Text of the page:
Burned Out in 2017, A Rancher Confronts Wildfire — Again

Between mandatory evacuations, Meg Brown is caring for livestock, organizing assistance for other ranchers and farmers, and trying to help displaced people camped at the end of her driveway. A sixth-generation rancher talks about the Camp Fire and the hope that it might help rural and urban communities cooperate on land management issues.

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Meg Brown is sixth generation rancher and livestock producer with operations in Butte County, California, and the Plumas National Forest. Her family’s ranch is in the zone of the Camp Fire, a wildfire that has killed more than 75, displaced tens of thousands of residents, and destroyed more than 10,000 homes.

Meg has been moving back and forth from the ranch to outside of the wildfire zone during mandatory evacuations. She spoke by phone with the Daily Yonder’s Bryce Oates as the fire was threatening her farm and livestock. Since the interview (about a week ago), Brown has begun helping with relief efforts for ranchers and farmers.

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Bryce Oates: Thanks for taking the time to tell us about the Camp Fire, Meg. What are conditions like now around the ranch?

Meg Brown: The visibility is terrible due to the smoke. I can’t even see past the driveway. Being outside, the air is just gross, even when you’re wearing a mask. All of the animals are confused (but so far, the animals are not injured or ill). Our guard dogs, they’re Great Pyrenees, they feel like it is nonstop night time. They’re nocturnal, so they’re just up and worried about me. I keep telling them, “Guys, you have to go to bed.” The pigs, they seem depressed. The cows, too. We have about half of our herd with us here now in the fire zone. The animals are kind of like me, just wondering around. It’s so quiet, so still, just very eerie.

Oates: How close is the fire to your ranch?

Brown: Right now, the fire is surrounding about half of our ranch. Our ranch also burned up last year, about 13 months ago to the day. PG&E (Pacific Gas and Electric, a private electrical utility company that serve most of California north of Los Angeles), started that fire as well. So everyone is saying, “Come on PG&E, again? Get your act together.”  (EDITOR’s NOTE:  PG&E equipment ignited last year’s fires, leaving the publicly traded corporation liable for up to $17 billion in damage. Officially, the cause of the 2018 Camp Fire remains under investigation. PG&E has reported problems with its equipment near two origins of the Camp Fire. Homeowners who lost houses in this year’s fire have filed a lawsuit against PG&E seeking compensation.)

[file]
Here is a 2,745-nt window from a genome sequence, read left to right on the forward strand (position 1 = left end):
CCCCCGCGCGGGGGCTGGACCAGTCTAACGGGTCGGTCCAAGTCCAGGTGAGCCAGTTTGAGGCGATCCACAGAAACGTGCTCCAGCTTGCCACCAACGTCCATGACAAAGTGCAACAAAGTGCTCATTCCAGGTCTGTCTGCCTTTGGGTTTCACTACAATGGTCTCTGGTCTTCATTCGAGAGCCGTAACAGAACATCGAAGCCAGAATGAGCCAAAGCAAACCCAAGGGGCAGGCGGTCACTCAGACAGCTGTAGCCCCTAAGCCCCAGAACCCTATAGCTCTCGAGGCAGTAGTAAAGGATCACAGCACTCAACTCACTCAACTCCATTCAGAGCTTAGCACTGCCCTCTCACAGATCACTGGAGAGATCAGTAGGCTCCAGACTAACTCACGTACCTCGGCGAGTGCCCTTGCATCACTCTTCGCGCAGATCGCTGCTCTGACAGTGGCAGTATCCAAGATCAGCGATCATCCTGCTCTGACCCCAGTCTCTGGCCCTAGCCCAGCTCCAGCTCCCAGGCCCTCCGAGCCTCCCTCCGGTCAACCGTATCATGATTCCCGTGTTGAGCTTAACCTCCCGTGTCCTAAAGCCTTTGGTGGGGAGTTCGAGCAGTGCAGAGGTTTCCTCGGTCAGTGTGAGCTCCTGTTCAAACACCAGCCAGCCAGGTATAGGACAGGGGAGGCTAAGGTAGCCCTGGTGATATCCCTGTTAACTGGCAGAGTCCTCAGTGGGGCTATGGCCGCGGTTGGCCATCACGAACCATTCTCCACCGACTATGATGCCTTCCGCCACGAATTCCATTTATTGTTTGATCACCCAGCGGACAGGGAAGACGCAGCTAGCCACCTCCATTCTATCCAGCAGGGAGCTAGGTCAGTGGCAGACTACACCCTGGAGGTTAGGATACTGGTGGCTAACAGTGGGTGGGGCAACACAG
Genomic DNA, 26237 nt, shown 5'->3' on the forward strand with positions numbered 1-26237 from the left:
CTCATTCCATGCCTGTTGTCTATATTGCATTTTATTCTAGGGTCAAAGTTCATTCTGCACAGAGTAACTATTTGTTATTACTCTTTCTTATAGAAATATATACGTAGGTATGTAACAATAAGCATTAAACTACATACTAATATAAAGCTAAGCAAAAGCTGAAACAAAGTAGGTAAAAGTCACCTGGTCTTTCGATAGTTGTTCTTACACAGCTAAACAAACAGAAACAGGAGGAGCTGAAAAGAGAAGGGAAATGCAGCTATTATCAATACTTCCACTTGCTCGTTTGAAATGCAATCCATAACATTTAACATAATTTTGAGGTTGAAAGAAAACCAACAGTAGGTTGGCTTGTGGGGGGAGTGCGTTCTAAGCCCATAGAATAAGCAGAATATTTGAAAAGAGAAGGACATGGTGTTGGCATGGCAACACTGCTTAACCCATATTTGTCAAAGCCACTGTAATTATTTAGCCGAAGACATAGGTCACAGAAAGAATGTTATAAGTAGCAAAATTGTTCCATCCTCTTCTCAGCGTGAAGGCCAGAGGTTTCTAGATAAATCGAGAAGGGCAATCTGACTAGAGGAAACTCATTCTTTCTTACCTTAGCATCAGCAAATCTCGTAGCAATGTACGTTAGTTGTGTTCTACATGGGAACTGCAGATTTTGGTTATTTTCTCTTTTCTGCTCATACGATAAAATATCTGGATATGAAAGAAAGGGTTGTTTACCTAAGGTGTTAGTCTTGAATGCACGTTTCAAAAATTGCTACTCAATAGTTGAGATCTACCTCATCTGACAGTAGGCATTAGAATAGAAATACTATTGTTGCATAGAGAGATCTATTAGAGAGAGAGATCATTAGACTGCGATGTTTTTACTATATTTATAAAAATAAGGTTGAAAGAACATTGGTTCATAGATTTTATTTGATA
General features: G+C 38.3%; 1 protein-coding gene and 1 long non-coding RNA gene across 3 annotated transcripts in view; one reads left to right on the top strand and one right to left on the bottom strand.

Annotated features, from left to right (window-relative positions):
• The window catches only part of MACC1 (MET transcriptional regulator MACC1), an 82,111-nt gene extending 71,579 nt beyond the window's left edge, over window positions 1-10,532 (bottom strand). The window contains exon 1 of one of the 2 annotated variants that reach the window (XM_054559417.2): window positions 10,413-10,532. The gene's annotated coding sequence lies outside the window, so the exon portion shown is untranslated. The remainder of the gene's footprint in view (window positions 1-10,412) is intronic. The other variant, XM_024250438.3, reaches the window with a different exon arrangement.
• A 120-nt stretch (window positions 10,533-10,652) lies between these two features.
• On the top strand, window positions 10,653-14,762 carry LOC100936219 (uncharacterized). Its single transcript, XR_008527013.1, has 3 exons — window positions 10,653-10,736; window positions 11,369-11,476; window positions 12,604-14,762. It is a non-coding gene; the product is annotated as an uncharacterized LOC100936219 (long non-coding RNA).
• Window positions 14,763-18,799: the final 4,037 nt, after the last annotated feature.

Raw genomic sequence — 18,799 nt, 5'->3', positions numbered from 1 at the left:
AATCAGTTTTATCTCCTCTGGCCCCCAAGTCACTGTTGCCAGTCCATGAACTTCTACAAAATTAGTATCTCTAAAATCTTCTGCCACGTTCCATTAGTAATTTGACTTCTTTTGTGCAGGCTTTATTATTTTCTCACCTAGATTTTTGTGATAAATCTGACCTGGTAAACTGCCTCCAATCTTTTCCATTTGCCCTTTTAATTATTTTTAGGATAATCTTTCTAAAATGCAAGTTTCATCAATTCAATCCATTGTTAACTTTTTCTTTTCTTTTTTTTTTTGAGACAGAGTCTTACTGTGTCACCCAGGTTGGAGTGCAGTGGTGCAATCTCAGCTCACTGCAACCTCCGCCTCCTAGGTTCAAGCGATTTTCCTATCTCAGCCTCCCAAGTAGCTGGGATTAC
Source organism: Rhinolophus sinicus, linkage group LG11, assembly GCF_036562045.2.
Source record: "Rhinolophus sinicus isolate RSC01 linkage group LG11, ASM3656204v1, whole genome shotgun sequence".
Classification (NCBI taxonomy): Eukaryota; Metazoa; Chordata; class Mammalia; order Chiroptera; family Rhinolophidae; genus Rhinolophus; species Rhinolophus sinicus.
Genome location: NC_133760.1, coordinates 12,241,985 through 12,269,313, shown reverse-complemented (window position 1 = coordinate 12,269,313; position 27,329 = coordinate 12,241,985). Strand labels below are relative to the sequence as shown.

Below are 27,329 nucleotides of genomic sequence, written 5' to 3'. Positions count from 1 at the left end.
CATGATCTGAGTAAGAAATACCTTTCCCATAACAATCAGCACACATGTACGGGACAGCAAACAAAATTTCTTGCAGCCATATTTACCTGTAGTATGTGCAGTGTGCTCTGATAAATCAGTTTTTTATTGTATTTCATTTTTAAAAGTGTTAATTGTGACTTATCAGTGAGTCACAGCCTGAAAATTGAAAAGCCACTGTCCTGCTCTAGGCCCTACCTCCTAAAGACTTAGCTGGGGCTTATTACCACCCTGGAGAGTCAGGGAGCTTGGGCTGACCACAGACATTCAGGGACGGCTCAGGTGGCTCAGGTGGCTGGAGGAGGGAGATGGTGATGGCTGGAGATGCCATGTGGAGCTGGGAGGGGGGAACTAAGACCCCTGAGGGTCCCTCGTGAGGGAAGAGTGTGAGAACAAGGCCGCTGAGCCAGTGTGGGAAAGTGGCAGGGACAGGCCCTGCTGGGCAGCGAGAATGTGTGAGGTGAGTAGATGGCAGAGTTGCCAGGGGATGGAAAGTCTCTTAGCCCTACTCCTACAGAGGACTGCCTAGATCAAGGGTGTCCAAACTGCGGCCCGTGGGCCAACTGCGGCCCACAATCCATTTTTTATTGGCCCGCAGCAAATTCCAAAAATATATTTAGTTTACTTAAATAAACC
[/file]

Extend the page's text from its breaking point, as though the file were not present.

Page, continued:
One major difference this year is that we have really great support this time. Last year, our fire started the same time as the Santa Rosa Fire, so most of the fire resources were deployed to the west and we had minimal support. A lot of damage was done last year, but we did manage to save our houses. With this fire, we have a lot more firefighters and support staff around here. The responders are taking this fire very seriously. So I feel a little bit better, a little calmer this year.

“I don’t think you could print it. I have nothing nice to say.”

Meg Brown, responding to a question about President Trump’s wildfire tweets 

Oates: How did the electric utility cause the fire? Was it downed power lines or something?

Brown: Yes. It’s downed power lines. I feel like PG&E hasn’t really done a good job of maintaining some of those lines. We have really big winds here. That’s nothing new. We always have. And it’s really dry here. These are knowns. None of this is new. And so rather than maintain the power lines, they sometimes just turn the power off (in the rural areas). I really feel like they need to work on that a whisper, let’s say.

Oates: I worry about a lot of things on a ranch without power. What about livestock water? Do you have a pump, or a back-up generator or something?

Brown: Luckily, my pig waterers are on solar power. The downside to that is that the past couple of days have been so smoky I can’t get power. My pigs went without power one day, but that’s better now. For the stock water (i.e. the cattle) they mostly drink from creeks, and we have a flume with a water right. But the flume mostly burned up in last year’s fire, and PG&E didn’t fix it right. And now the same thing happens this year, so we don’t have stock water on a lot of the ranch. It hasn’t rained, so we don’t have creek water either. Now we’re stuck with probably getting water delivered soon. We’ll have to call in the water trucks for cattle.

Oates: I’ve been covering wildfires quite a bit this summer and trying to figure out what can be done to minimize fire risk. Have you done any wildfire management on the ranch?

Brown: Yes. Our whole ranch management philosophy is based around risk. The way it’s set up is we have two different ranches. One is up in the Plumas National Forest. It’s in a little valley and is very green a lot of the year. This other part of the ranch, the part I’m on now that is currently on fire, is in Butte County. In the winter, we’re down here in Butte County when it rains and is beautiful. About April or May, it starts to get dry around here, so that’s when we move the cattle back up to the high country (in the Plumas National Forest). We’re mimicking the natural patterns of grazing animals, also giving our cattle a better life, trying to move the animals from the dry areas so we don’t have fire danger. But the last couple of years, due to drought, we’ve moved the cattle like normal but the weather is different. This area is dryer than normal. We’re about four inches of rain short. Had we had that rain, that would have knocked down the fire danger.